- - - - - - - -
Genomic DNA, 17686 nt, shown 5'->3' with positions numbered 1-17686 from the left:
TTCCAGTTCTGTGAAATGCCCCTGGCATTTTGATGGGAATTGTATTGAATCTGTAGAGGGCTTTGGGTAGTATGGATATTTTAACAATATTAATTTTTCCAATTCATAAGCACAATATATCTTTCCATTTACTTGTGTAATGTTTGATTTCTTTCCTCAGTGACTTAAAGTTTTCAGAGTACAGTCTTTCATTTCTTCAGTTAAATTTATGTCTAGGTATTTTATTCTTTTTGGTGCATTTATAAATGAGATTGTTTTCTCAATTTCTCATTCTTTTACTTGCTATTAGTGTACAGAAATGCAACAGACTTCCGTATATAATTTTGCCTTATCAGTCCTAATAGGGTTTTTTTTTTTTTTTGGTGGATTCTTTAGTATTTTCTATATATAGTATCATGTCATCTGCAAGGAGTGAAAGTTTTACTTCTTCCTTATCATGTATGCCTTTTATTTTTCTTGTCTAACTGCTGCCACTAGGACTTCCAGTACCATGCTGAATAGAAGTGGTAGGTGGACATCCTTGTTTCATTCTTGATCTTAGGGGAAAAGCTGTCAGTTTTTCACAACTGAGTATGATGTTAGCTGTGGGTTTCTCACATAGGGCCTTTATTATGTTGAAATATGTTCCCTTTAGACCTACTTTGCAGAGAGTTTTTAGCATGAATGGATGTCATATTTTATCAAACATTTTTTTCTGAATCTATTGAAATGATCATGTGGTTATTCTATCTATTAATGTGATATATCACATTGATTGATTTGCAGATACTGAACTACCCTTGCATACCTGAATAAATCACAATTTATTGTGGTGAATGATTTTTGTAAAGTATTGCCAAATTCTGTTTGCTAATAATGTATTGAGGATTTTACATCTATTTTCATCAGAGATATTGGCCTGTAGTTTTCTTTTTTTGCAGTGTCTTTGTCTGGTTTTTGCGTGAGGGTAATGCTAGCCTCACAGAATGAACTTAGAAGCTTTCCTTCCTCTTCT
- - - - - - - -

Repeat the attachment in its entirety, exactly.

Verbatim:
Genomic DNA, 17686 nt, shown 5'->3' with positions numbered 1-17686 from the left:
TTCCAGTTCTGTGAAATGCCCCTGGCATTTTGATGGGAATTGTATTGAATCTGTAGAGGGCTTTGGGTAGTATGGATATTTTAACAATATTAATTTTTCCAATTCATAAGCACAATATATCTTTCCATTTACTTGTGTAATGTTTGATTTCTTTCCTCAGTGACTTAAAGTTTTCAGAGTACAGTCTTTCATTTCTTCAGTTAAATTTATGTCTAGGTATTTTATTCTTTTTGGTGCATTTATAAATGAGATTGTTTTCTCAATTTCTCATTCTTTTACTTGCTATTAGTGTACAGAAATGCAACAGACTTCCGTATATAATTTTGCCTTATCAGTCCTAATAGGGTTTTTTTTTTTTTTTGGTGGATTCTTTAGTATTTTCTATATATAGTATCATGTCATCTGCAAGGAGTGAAAGTTTTACTTCTTCCTTATCATGTATGCCTTTTATTTTTCTTGTCTAACTGCTGCCACTAGGACTTCCAGTACCATGCTGAATAGAAGTGGTAGGTGGACATCCTTGTTTCATTCTTGATCTTAGGGGAAAAGCTGTCAGTTTTTCACAACTGAGTATGATGTTAGCTGTGGGTTTCTCACATAGGGCCTTTATTATGTTGAAATATGTTCCCTTTAGACCTACTTTGCAGAGAGTTTTTAGCATGAATGGATGTCATATTTTATCAAACATTTTTTTCTGAATCTATTGAAATGATCATGTGGTTATTCTATCTATTAATGTGATATATCACATTGATTGATTTGCAGATACTGAACTACCCTTGCATACCTGAATAAATCACAATTTATTGTGGTGAATGATTTTTGTAAAGTATTGCCAAATTCTGTTTGCTAATAATGTATTGAGGATTTTACATCTATTTTCATCAGAGATATTGGCCTGTAGTTTTCTTTTTTTGCAGTGTCTTTGTCTGGTTTTTGCGTGAGGGTAATGCTAGCCTCACAGAATGAACTTAGAAGCTTTCCTTCCTCTTCT